Study finds norovirus leading cause of acute gastroenteritis in infants, young children as rotavirus declines
ATLANTA — Norovirus has emerged as the leading cause of gastroenteritis — inflammation of the stomach and intestines — in children younger than 5 years, according to a new study.
The study, published in the New England Journal of Medicine, found that norovirus, the most common cause of stomach flu, was responsible for nearly 1 million doctor visits by children in the United States between 2009 and 2010, costing about $273 million each year. The researchers who conducted the study estimated there were 14,000 hospitalizations, 281,000 emergency room visits and 627,000 outpatient visits due to norovirus illness among small children. More than 21 million people in the United States get infected each year and develop acute gastroenteritis, and about 800 die; young children and elderly people are considered more likely to suffer from severe infections.
"Infants and young children are very susceptible to norovirus infections, which often result in a high risk of getting dehydrated from the sudden onset of intense vomiting and severe diarrhea," Centers for Disease Control and Prevention epidemiologist Daniel Payne said. "Our study estimates that 1-in-278 U.S. children will be hospitalized for norovirus illness by the time they turn 5 years of age. It is also estimated that about 1-in-14 children will visit an emergency room and 1-in-6 will receive outpatient care for norovirus infections."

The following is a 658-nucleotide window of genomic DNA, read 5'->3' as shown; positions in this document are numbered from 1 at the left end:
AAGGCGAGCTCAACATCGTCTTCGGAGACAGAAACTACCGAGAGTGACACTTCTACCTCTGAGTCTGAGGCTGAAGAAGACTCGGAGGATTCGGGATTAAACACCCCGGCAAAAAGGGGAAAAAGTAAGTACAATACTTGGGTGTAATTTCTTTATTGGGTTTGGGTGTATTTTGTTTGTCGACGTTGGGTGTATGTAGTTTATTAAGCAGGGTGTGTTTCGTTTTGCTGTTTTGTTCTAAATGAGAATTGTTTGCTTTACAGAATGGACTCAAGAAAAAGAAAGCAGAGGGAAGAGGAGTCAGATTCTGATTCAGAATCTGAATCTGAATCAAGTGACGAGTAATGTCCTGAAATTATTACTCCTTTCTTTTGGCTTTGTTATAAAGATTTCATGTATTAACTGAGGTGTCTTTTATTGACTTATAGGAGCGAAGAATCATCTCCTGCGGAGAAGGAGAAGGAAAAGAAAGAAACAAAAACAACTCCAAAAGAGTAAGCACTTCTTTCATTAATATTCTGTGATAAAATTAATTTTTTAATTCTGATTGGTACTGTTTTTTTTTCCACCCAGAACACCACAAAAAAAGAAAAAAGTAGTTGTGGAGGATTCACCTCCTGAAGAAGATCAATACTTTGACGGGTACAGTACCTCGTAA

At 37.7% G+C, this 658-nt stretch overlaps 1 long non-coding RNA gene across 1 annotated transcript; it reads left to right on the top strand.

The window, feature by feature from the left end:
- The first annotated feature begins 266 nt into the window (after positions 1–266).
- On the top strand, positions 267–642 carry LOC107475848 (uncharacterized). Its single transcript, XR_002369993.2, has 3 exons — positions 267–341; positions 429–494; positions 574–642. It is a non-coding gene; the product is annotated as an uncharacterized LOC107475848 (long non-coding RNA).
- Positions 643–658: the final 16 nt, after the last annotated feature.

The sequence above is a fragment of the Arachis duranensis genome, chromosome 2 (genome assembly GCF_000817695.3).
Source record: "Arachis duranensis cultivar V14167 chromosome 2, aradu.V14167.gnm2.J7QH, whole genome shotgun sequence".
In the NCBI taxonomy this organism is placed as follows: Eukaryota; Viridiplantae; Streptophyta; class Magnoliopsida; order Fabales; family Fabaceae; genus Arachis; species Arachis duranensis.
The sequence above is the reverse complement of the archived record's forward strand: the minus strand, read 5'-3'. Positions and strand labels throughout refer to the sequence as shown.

CDC researchers tracked 1,295 infants and young children who sought medical care for acute gastroenteritis between October 2008 and September 2010, looking at more than 141,000 children in three U.S. counties. Lab tests for norovirus found it in 21% of the patients, compared with only 12% who had rotavirus. About half of the doctor visits due to norovirus infections were among infants ages 6 to 18 months, and infants and 1-year-old children were more likely to be hospitalized than older children. Still, overall rates of norovirus in emergency rooms and outpatient offices were 20 to 40 times higher than hospitalization rates.
"Our study confirmed that medical visits for rotavirus illness have decreased," Payne said. "Also, our study reinforces the success of the U.S. rotavirus vaccination program and also emphasizes the value of specific interventions to protect against norovirus illness."
According to the CDC, vaccines are currently being developed for norovirus.